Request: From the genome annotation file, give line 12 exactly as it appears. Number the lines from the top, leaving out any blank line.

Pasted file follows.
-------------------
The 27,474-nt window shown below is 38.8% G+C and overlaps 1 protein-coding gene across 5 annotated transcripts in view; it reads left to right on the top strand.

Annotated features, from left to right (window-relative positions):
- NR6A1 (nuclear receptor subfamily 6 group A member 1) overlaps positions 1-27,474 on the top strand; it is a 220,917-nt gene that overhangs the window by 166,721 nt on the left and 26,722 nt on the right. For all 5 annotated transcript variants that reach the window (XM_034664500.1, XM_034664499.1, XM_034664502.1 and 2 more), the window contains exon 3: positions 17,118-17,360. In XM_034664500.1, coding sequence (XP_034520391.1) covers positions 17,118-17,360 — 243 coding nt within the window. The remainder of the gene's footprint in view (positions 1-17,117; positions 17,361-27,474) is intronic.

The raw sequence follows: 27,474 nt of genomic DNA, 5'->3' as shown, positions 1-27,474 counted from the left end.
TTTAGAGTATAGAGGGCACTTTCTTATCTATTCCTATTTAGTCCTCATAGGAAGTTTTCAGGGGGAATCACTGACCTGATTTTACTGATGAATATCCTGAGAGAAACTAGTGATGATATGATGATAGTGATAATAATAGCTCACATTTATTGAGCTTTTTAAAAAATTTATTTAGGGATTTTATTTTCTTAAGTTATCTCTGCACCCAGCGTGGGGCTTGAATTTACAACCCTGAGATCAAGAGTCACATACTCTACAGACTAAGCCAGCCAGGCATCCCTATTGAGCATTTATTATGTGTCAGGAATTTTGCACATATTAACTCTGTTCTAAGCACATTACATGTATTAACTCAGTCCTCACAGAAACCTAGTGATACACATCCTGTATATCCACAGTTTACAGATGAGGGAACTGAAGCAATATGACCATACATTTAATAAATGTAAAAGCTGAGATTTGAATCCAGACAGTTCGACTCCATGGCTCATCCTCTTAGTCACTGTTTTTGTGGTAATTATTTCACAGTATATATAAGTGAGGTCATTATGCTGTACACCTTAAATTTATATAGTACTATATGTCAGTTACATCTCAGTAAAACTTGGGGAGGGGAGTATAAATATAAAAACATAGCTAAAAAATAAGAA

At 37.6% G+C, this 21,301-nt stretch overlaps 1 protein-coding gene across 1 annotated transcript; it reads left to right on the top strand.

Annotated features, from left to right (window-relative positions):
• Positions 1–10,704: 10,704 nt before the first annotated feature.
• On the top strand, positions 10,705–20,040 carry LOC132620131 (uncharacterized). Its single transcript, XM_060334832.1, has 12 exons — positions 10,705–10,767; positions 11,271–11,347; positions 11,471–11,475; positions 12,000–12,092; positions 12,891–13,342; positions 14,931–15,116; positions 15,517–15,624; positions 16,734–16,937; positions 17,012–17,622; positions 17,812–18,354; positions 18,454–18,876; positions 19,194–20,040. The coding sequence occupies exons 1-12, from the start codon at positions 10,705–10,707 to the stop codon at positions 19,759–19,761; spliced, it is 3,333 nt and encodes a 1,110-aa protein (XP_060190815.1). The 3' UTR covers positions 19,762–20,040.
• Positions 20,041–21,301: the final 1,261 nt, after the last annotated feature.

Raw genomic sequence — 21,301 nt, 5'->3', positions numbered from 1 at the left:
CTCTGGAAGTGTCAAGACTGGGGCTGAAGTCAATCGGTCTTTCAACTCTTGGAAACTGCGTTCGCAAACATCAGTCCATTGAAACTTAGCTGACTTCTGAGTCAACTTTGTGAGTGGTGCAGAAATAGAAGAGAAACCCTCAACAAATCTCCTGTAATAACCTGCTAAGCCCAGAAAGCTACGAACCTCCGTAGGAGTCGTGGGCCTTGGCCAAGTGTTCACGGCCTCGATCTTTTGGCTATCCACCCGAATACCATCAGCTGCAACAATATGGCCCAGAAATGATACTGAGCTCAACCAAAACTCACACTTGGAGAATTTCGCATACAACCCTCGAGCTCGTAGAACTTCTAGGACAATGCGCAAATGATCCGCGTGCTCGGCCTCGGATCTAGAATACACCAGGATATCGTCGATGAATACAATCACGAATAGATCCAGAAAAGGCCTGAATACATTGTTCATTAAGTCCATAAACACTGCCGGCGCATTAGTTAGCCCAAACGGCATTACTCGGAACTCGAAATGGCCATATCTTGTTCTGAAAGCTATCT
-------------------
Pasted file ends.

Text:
CTCTGGAAGTGTCAAGACTGGGGCTGAAGTCAATCGGTCTTTCAACTCTTGGAAACTGCGTTCGCAAACATCAGTCCATTGAAACTTAGCTGACTTCTGAGTCAACTTTGTGAGTGGTGCAGAAATAGAAGAGAAACCCTCAACAAATCTCCTGTAATAACCTGCTAAGCCCAGAAAGCTACGAACCTCCGTAGGAGTCGTGGGCCTTGGCCAAGTGTTCACGGCCTCGATCTTTTGGCTATCCACCCGAATACCATCAGCTGCAACAATATGGCCCAGAAATGATACTGAGCTCAACCAAAACTCACACTTGGAGAATTTCGCATACAACCCTCGAGCTCGTAGAACTTCTAGGACAATGCGCAAATGATCCGCGTGCTCGGCCTCGGATCTAGAATACACCAGGATATCGTCGATGAATACAATCACGAATAGATCCAGAAAAGGCCTGAATACATTGTTCATTAAGTCCATAAACACTGCCGGCGCATTAGTTAGCCCAAACGGCATTACTCGGAACTCGAAATGGCCATATCTTGTTCTGAAAGCTATCT